This article originally featured in the February 2021 issue of Connect.
Derek Hurst (Nagano)
Bitcoin’s meteoric rise during the past 10 years is hard both to overlook and to overstate. It has been far and away the best performing asset class of the past decade, with a staggering 8.9 million percent growth rate since 2009; its year-to-date growth in 2020 was 40 percent. (1) So, just in case you need it spelled out, that summarily beats the S&P 500 return. To give you some perspective, if you had bought a mere 100 bitcoins back in 2010 (at the time, this would have cost you approximately 80 US dollars), you would now have almost four million to your name.
However, we need to take a step back and put some of these numbers into perspective. Bitcoin’s current market cap, just north of 673 billion US dollars, (2) still makes it a shockingly small player in the otherwise saturated and gilded commodities market; gold’s market cap is just over 10 trillion dollars, (3) silver is a tenth of that at around one trillion, and oil is somewhere in the middle. Investors can take these numbers two ways: either Bitcoin is the definition of a small fish in a gigantic pond dominated by whales, or it is a leviathan of Lovecraftian proportions that has barely hatched from its egg. Personally, I am inclined toward the latter. The technology on which Bitcoin is constructed (blockchain) has far-reaching and, frankly, worrying potential to disrupt the famously insular global finance markets, regardless of whether Bitcoin itself actually performs over the long term. The question we need to grapple with now is whether it is still worth it to jump in at the all-time high and risk getting whipsawed by Bitcoin’s famous volatility—potentially leaving us holding a very heavy and risky bag—or sitting on the sidelines with a bag of popcorn, ever-inflating fiat currency, and a beer. There are solid arguments for both, but, if for no other reason than being “in” on the newest financial fad, I say we examine the bull case.
First and foremost, foreign investors in Japan often have few options in terms of making their money work for them. Bitcoin is different. Unlike traditional brokerage accounts, you don’t need to meet rigorous residency criteria in order to begin investing in the crypto markets, whether it be Bitcoin or anything else. The decentralized nature of the Bitcoin makes it much more difficult (at the moment, in any case) to regulate. Because of that, opening up a wallet with any one of the many cryptocurrency exchanges around the world is comparatively easier than going through a legacy broker.
Second, there’s the trust aspect, which, up until recently, has been on shaky ground. Although, things are changing fast. Both PayPal (PYPL) and Square (SQ) were the first two major firms to go in on Bitcoin and have recently expanded their offerings to include cryptocurrency, (4) making it easier and more accessible than ever to jump into the space. With Coinbase, the world’s largest cryptocurrency exchange, planning an initial public offering later this year, it’s clear crypto is becoming a mainstay on Wall Street. Every investment bank from Goldmann to Blackrock have now rebalanced their portfolios to include at least a bit of crypto; (5) even Warren Buffet is eyeing the digital currency. Institutional interest is there, and that should give investors true confidence in Bitcoin’s staying power.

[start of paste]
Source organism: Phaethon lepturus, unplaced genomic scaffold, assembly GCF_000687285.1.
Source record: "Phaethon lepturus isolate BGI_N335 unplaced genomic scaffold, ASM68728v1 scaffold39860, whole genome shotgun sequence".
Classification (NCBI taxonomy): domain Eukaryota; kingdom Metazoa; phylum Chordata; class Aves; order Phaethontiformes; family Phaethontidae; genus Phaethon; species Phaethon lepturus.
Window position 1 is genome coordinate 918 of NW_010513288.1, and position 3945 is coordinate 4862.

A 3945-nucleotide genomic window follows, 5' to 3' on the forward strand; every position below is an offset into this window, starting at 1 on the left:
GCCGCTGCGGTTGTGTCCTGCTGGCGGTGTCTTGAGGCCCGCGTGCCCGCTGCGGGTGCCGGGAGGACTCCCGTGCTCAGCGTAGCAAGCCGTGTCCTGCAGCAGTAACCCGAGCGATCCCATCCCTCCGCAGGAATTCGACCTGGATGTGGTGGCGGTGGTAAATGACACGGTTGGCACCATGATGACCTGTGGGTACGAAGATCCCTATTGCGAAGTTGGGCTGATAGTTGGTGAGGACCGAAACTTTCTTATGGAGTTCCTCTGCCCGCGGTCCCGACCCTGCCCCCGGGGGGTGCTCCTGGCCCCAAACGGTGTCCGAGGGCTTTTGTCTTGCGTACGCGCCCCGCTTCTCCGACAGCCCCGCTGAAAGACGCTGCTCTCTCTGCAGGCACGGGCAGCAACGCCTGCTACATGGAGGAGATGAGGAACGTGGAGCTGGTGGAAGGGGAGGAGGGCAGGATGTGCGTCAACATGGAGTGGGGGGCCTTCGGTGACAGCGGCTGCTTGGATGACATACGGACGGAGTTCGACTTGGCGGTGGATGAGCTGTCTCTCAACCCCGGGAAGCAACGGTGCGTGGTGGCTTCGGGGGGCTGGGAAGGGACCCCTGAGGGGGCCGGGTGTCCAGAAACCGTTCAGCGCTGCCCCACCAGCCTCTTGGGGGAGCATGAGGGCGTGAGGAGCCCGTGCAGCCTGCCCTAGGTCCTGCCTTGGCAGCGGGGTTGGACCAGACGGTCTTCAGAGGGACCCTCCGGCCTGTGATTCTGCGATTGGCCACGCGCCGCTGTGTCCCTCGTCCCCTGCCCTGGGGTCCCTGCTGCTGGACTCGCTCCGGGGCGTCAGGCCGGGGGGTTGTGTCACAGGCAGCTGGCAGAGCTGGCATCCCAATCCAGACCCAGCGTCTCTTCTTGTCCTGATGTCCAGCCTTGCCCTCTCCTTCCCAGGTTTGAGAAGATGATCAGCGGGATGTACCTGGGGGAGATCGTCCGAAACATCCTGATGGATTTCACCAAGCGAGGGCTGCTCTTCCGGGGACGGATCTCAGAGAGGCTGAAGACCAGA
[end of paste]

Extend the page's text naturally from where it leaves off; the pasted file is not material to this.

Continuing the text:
Reason three is more speculative in nature, but, if we run just a bit of technical analysis, I think it’ll soon become clear Bitcoin’s continued dominance is all but assured. Back in December of 2014, Bitcoin rallied to an eye-watering 19,200 US dollars per coin, which, at the time, was an all-time high. Unfortunately, it soon came crashing back down to the four figures; but sure enough, at the end of 2020, driven by renewed hype and the aforementioned institutional interest, Bitcoin rallied back up to 14,000, then 19,000, later 25,000, and finally, an all-time high of 40,731 US dollars per coin in early January. It has since come corrected a bit, but when we draw lines and look at its rolling average, the sky looks like the limit. Some bulls are even setting their price targets over 500,000 US dollars per coin within five years.
We have no idea what the world will look like in 2025, much less a month from now, but I think it is clear that Bitcoin is here to stay. Quantitative easing by central banks around the world is going to continue to depreciate fiat currencies, and Bitcoin, along with other more traditional safe-havens like gold, are almost guaranteed to continue to shoot up. The difference with Bitcoin is that buying crypto has never been more accessible. If today’s price looks too high for you, ask yourself this one question: would you rather get in now, when you can easily buy even fractions of a Bitcoin, or ten years from now, when the price is a hundred times what it is today? Leaping in at the top may be scary for some, but for the investing astronauts, the moon is the only destination worth mentioning, and I’m pretty sure that’s where we’re headed.
Derek Hurst is not a financial professional, so his words are not intended to constitute investment advice. However, he is a passionate follower of investing, business, and tech who works and lives in Nagano.